Community groups with multiyear Neighborhood Assistance Program projects submit progress reports, although state officials acknowledge they need to do a better job of collecting information about the difference projects make.
They said they are starting to improve how they measure outcomes by collecting specific data on the number of each project type — blight elimination, affordable housing, etc. — and their effects on communities. State Economic and Community Development officials plan to receive data next month on recent projects.
Roughly 400 businesses in the Philadelphia region have received tax credits over the last four years. One is Meridian Bank, which operates in Pennsylvania, New Jersey, and Delaware, and partners with Habitat for Humanity of Chester County. Habitat will get $250,000 in donations over five years; the bank can claim deductions worth more than $180,000.
Jason Pyrah, the housing organization's associate director, said it's clear the tax credits are working. He said the bank told him: "Without the tax incentive, we would have given you something, but it wouldn't have been anywhere close to $50,000 a year for five years."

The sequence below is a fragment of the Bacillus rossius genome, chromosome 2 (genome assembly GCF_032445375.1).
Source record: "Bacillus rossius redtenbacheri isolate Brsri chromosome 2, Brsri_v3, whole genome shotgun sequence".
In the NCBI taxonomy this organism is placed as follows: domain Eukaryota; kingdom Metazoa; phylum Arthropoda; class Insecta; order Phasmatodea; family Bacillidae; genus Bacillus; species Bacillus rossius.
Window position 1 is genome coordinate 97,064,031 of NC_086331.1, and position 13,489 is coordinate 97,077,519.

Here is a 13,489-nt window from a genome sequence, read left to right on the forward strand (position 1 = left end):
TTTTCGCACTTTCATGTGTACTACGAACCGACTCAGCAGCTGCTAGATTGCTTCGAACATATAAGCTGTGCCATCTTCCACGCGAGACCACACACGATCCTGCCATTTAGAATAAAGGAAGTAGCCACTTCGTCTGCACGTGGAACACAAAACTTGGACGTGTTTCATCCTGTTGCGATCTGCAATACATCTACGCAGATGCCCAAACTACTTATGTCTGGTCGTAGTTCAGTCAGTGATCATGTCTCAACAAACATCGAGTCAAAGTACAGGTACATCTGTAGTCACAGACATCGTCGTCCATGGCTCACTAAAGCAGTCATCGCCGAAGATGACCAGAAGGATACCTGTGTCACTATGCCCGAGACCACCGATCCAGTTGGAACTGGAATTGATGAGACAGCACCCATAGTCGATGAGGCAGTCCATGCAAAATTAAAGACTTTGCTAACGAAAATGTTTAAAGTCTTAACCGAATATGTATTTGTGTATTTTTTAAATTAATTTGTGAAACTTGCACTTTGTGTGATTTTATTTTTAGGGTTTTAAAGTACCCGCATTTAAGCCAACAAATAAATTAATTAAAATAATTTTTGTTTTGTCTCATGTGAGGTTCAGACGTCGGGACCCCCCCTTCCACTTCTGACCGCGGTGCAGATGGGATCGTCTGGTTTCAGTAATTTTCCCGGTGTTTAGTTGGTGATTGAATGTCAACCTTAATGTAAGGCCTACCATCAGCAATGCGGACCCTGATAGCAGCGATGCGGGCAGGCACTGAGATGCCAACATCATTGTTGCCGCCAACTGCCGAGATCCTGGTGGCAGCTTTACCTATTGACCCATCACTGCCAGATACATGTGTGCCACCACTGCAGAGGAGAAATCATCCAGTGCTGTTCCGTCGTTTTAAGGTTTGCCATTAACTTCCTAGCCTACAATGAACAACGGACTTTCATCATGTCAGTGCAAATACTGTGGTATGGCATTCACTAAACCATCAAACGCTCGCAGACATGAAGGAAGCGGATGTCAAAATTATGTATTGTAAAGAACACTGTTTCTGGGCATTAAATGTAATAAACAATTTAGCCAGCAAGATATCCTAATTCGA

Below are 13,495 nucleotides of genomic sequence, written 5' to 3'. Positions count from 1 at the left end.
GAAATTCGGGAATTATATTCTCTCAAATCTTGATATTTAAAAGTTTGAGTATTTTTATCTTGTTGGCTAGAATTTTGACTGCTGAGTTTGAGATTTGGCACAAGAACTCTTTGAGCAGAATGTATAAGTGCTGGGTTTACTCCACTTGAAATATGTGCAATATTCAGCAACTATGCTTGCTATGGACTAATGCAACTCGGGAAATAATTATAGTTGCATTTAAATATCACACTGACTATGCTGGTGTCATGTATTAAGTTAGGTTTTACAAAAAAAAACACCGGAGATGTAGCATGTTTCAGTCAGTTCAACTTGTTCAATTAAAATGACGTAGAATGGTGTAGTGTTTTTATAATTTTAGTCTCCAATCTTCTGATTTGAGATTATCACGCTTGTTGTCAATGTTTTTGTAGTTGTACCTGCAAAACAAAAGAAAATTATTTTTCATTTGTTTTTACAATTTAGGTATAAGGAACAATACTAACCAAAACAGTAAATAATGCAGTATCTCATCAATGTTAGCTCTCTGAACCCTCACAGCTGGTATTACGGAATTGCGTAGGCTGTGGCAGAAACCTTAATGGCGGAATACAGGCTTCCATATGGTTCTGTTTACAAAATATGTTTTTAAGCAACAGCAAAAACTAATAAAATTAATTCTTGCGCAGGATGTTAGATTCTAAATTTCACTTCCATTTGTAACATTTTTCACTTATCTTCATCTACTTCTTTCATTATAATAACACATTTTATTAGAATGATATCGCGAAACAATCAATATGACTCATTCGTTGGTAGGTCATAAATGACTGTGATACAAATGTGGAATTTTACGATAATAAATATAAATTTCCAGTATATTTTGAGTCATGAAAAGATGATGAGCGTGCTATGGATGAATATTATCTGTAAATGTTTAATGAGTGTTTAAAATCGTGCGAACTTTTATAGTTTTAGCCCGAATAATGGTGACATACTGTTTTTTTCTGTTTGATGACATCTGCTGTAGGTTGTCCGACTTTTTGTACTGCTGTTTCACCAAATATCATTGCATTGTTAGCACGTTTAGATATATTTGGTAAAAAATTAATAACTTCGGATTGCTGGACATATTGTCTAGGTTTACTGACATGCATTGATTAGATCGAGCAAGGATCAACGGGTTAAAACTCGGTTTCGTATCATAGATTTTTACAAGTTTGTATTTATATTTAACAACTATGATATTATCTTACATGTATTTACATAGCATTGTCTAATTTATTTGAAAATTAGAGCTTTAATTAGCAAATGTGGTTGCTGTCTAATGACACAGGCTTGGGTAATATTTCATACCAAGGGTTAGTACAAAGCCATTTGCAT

"The tax credits help us to serve more families in a more timely fashion," Pyrah said. "The need is great, and when we can find the funding, we can help meet that need."
The state awarded $3.8 million in tax credits to 35 projects in Southeastern Pennsylvania, including Lancaster County, last fiscal year. State officials will approve the latest round of projects in the coming weeks.
The program helped Philabundance start and continue its 10-year-old Grocers Against Hunger initiative, said Glenn Bergman, executive director of Philabundance. Grocery companies donate food to the nonprofit — more than 10 million pounds per year, on average — and some get tax credits in return.
"It helps get the major players in and entice them," Bergman said. "I think the increase [in available tax credits] is going to help us over to another level, and it's fantastic."
He hopes to partner with companies to receive nonfood donations, such as trucks and forklifts.
Andréa Hodge, economic development associate at the Oxford Circle Christian Community Development Corp., said investments from businesses since the group got the tax credits have helped build excitement within the community.